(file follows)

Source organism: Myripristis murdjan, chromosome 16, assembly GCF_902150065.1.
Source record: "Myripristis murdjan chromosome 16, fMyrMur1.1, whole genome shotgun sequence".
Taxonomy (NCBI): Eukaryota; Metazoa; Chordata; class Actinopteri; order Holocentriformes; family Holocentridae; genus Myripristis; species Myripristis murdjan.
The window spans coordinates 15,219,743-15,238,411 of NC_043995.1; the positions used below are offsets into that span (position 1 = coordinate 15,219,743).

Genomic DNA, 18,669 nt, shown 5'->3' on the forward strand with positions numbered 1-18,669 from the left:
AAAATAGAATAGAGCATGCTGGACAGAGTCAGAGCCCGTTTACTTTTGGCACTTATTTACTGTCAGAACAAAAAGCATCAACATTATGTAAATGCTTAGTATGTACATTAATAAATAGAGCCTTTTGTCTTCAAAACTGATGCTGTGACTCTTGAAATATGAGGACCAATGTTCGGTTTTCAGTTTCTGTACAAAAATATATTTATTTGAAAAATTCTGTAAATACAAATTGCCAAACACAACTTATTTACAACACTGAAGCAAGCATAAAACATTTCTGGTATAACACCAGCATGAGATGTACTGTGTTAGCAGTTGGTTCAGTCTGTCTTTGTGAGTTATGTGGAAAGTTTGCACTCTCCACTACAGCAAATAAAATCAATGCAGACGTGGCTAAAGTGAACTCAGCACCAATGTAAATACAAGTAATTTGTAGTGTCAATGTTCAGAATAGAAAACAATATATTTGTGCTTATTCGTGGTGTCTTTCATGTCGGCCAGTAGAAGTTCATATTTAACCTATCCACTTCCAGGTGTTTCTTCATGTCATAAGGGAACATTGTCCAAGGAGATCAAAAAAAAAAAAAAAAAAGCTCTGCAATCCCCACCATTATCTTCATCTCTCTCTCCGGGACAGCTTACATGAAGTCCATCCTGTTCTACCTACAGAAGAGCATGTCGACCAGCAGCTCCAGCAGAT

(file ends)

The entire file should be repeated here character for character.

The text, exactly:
Source organism: Myripristis murdjan, chromosome 16, assembly GCF_902150065.1.
Source record: "Myripristis murdjan chromosome 16, fMyrMur1.1, whole genome shotgun sequence".
Taxonomy (NCBI): Eukaryota; Metazoa; Chordata; class Actinopteri; order Holocentriformes; family Holocentridae; genus Myripristis; species Myripristis murdjan.
The window spans coordinates 15,219,743-15,238,411 of NC_043995.1; the positions used below are offsets into that span (position 1 = coordinate 15,219,743).

Genomic DNA, 18,669 nt, shown 5'->3' on the forward strand with positions numbered 1-18,669 from the left:
AAAATAGAATAGAGCATGCTGGACAGAGTCAGAGCCCGTTTACTTTTGGCACTTATTTACTGTCAGAACAAAAAGCATCAACATTATGTAAATGCTTAGTATGTACATTAATAAATAGAGCCTTTTGTCTTCAAAACTGATGCTGTGACTCTTGAAATATGAGGACCAATGTTCGGTTTTCAGTTTCTGTACAAAAATATATTTATTTGAAAAATTCTGTAAATACAAATTGCCAAACACAACTTATTTACAACACTGAAGCAAGCATAAAACATTTCTGGTATAACACCAGCATGAGATGTACTGTGTTAGCAGTTGGTTCAGTCTGTCTTTGTGAGTTATGTGGAAAGTTTGCACTCTCCACTACAGCAAATAAAATCAATGCAGACGTGGCTAAAGTGAACTCAGCACCAATGTAAATACAAGTAATTTGTAGTGTCAATGTTCAGAATAGAAAACAATATATTTGTGCTTATTCGTGGTGTCTTTCATGTCGGCCAGTAGAAGTTCATATTTAACCTATCCACTTCCAGGTGTTTCTTCATGTCATAAGGGAACATTGTCCAAGGAGATCAAAAAAAAAAAAAAAAAAGCTCTGCAATCCCCACCATTATCTTCATCTCTCTCTCCGGGACAGCTTACATGAAGTCCATCCTGTTCTACCTACAGAAGAGCATGTCGACCAGCAGCTCCAGCAGAT